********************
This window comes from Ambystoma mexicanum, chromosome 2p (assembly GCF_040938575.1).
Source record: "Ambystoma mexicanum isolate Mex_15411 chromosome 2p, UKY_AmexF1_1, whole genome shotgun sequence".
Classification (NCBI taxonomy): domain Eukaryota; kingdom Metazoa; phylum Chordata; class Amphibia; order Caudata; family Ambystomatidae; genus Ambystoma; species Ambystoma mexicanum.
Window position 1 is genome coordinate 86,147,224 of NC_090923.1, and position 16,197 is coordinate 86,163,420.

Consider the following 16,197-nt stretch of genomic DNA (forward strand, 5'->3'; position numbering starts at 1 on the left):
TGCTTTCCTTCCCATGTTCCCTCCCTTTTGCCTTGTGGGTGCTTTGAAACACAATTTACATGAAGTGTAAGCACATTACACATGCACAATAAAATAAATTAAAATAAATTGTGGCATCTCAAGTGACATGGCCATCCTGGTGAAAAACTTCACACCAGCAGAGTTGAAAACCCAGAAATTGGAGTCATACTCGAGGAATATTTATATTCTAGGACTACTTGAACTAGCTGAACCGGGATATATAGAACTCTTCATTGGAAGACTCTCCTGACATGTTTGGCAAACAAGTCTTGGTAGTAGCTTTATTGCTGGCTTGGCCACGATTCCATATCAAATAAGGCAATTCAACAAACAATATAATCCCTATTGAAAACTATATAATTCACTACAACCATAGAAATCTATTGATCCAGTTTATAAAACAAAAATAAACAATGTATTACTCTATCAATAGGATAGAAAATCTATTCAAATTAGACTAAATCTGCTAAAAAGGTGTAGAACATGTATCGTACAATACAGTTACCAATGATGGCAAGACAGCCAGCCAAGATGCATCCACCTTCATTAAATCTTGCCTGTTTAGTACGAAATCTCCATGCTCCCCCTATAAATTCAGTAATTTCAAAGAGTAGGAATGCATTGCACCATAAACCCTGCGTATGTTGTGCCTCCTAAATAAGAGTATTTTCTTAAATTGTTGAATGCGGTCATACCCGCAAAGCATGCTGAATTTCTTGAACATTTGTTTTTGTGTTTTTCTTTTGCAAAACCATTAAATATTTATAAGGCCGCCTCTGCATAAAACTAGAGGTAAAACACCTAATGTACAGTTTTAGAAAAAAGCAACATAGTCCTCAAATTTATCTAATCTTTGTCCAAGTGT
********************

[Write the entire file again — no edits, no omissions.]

This window comes from Ambystoma mexicanum, chromosome 2p (assembly GCF_040938575.1).
Source record: "Ambystoma mexicanum isolate Mex_15411 chromosome 2p, UKY_AmexF1_1, whole genome shotgun sequence".
Classification (NCBI taxonomy): domain Eukaryota; kingdom Metazoa; phylum Chordata; class Amphibia; order Caudata; family Ambystomatidae; genus Ambystoma; species Ambystoma mexicanum.
Window position 1 is genome coordinate 86,147,224 of NC_090923.1, and position 16,197 is coordinate 86,163,420.

Consider the following 16,197-nt stretch of genomic DNA (forward strand, 5'->3'; position numbering starts at 1 on the left):
TGCTTTCCTTCCCATGTTCCCTCCCTTTTGCCTTGTGGGTGCTTTGAAACACAATTTACATGAAGTGTAAGCACATTACACATGCACAATAAAATAAATTAAAATAAATTGTGGCATCTCAAGTGACATGGCCATCCTGGTGAAAAACTTCACACCAGCAGAGTTGAAAACCCAGAAATTGGAGTCATACTCGAGGAATATTTATATTCTAGGACTACTTGAACTAGCTGAACCGGGATATATAGAACTCTTCATTGGAAGACTCTCCTGACATGTTTGGCAAACAAGTCTTGGTAGTAGCTTTATTGCTGGCTTGGCCACGATTCCATATCAAATAAGGCAATTCAACAAACAATATAATCCCTATTGAAAACTATATAATTCACTACAACCATAGAAATCTATTGATCCAGTTTATAAAACAAAAATAAACAATGTATTACTCTATCAATAGGATAGAAAATCTATTCAAATTAGACTAAATCTGCTAAAAAGGTGTAGAACATGTATCGTACAATACAGTTACCAATGATGGCAAGACAGCCAGCCAAGATGCATCCACCTTCATTAAATCTTGCCTGTTTAGTACGAAATCTCCATGCTCCCCCTATAAATTCAGTAATTTCAAAGAGTAGGAATGCATTGCACCATAAACCCTGCGTATGTTGTGCCTCCTAAATAAGAGTATTTTCTTAAATTGTTGAATGCGGTCATACCCGCAAAGCATGCTGAATTTCTTGAACATTTGTTTTTGTGTTTTTCTTTTGCAAAACCATTAAATATTTATAAGGCCGCCTCTGCATAAAACTAGAGGTAAAACACCTAATGTACAGTTTTAGAAAAAAGCAACATAGTCCTCAAATTTATCTAATCTTTGTCCAAGTGT